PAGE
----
3 Feb 2019

Rob Ruha and Ria Hall on the discipline, stamina and focus they learnt from kapahaka

From Te Ahi Kaa, 6:05 pm on 3 February 2019

This year's ultimate kapa haka festival Te Matatini takes place in Wellington on 21 - 24 February.

Over the next few episodes of Te Ahi Kaa, performers, judges and haka fans share their knowledge about the discipline and evolution of haka.

Rob Ruha and Ria Hall

Rob Ruha and Ria Hall Photo: Supplied

Musicians Ria Hall and Rob Ruha both started at top-level kapahaka, Ria with Te Manu Huia and Te Waka Huia.

They talk to Justine Murray about how kapahaka gave them the discipline, voice projection skills and confidence to pursue full-time music careers.

Kapahaka teaches stamina and a high level of focus, says Rob Ruha. 

His background in haka began at school, and from there he joined his first senior group Koekoea.

His time there was short-lived before he was ‘roped in’ by his aunties to join the Gisborne-based group Waihirere.  

In 1998, Waihirere won the then-named Aotearoa Māori Performing Arts Festival

At just 17, Rob's talent in composition was revealed when he and Mason Te Huia wrote the winning waiata tira [choral song] 'E Rere Wairere'.

In 1999, Rob joined Te Whanau a Apanui for a short stint and was again, encouraged by his family to join Turanga Wahine, Turanga Tane where he remained for eight years.

After living in Hawaii for a time, Rob and his family returned to New Zealand in 2005, the year Te Whanau a Apanui won the national festival in Palmerston North.

Rob remembers there was a sense of buzz within the group so he decided to re-join Te Whanau a Apanui where he remains today.  

His last stand alongside Te Whanau a Apanui was in 2013 and he is set to stand this year in Wellington.

Despite his haka loyalties remaining with Te Whanau a Apanui, Rob is often approached to write songs for other groups, including fellow hometown group Tauira Mai Tawhiti and Auckland-based Nga Tumanako.

“[Haka] has taught me discipline in terms of being an artist and fully diving into the fibres of your music and not wasting a second in terms of live performance. All my haka mates -Maisey, Troy Kingi and cuzzie Ria - we can go for ages in the studio. It’s funny cos those who aren't used to maintaining a high level of focus, or a high level of stamina, like you do on a kapahaka practise, they fall off the waka really quick. We’ve got energy to burn because of kapahaka.”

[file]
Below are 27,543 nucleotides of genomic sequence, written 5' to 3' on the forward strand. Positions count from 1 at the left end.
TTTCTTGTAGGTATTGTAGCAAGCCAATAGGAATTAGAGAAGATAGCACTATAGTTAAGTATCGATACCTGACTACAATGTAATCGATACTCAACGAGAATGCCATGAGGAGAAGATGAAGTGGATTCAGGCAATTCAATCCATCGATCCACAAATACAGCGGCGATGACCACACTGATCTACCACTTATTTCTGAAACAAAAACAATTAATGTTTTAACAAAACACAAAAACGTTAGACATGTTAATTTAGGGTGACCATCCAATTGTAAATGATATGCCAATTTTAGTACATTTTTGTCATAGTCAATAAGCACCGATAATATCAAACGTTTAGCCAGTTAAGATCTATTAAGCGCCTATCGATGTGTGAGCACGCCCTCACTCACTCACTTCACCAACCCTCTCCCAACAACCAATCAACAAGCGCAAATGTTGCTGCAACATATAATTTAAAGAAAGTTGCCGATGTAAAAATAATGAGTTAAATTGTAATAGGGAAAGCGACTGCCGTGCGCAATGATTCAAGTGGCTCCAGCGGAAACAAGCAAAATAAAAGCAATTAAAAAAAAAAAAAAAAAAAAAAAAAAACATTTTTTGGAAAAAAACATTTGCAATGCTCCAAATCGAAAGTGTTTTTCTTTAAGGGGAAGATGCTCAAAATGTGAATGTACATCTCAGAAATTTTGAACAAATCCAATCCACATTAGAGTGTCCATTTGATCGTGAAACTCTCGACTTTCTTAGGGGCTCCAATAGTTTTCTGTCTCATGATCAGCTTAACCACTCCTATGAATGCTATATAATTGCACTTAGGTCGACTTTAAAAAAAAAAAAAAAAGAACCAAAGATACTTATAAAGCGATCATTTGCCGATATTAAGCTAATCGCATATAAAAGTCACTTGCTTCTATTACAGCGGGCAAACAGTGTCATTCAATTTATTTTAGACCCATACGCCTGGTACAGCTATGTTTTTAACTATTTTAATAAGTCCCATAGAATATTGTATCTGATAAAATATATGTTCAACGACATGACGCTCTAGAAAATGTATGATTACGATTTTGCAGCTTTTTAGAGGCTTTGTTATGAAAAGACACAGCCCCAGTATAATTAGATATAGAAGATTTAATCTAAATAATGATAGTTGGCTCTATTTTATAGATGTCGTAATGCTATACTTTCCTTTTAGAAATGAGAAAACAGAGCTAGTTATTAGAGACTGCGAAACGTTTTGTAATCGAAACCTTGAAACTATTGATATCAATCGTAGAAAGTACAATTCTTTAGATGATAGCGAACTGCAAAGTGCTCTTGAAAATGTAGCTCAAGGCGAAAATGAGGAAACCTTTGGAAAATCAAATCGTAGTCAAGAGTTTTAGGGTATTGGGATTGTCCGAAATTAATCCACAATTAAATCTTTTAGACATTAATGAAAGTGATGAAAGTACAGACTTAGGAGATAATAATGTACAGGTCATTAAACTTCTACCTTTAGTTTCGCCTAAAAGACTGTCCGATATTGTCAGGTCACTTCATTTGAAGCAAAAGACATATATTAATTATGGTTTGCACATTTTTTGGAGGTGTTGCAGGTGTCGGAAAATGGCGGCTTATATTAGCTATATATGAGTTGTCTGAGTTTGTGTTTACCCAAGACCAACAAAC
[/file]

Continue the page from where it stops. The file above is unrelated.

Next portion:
In a similar vein, fellow artist  Ria Hall was enamoured with haka during her years at college. For her, haka was about the expression of language, stories and history.

“I remember really vividly in 1996 I had just started at Tauranga Girls College and I was in the Kapahaka. We opened the new whare Aronui, and I just remember loving everything about being surrounded by things Māori. I felt like I had a true sense of belonging. I was singing my own waiata, I was singing about my own histories, it made me hugely proud to be Māori, I fell in love with kapahaka from the age of 12.”

In the late '90s, Ria’s close friend Tumanako Farrell took her under his wing and she recalls him taking her along to the practices of Auckland-based group Te Manu Huia.

Ria stood with Te Manu Huia in 2000 and progressed to Te Waka Huia which for four national campaigns from 2006.

“It taught me how to be fearless. You have to have a fearlessness about you, especially if you are rolling with a group like Te Waka Huia. You can’t turn up and be meek, you’re there to bring your A-game because that’s what they ask of you…They are there to deliver excellence in Māori performing arts ... You get out what you put in.”

Ngamoni Huata talks about her childhood growing up at Te Whakarewarewa village, her book The Rhythm and Life of Poi and what her work involves as a judge of the Poi at Te Matatini.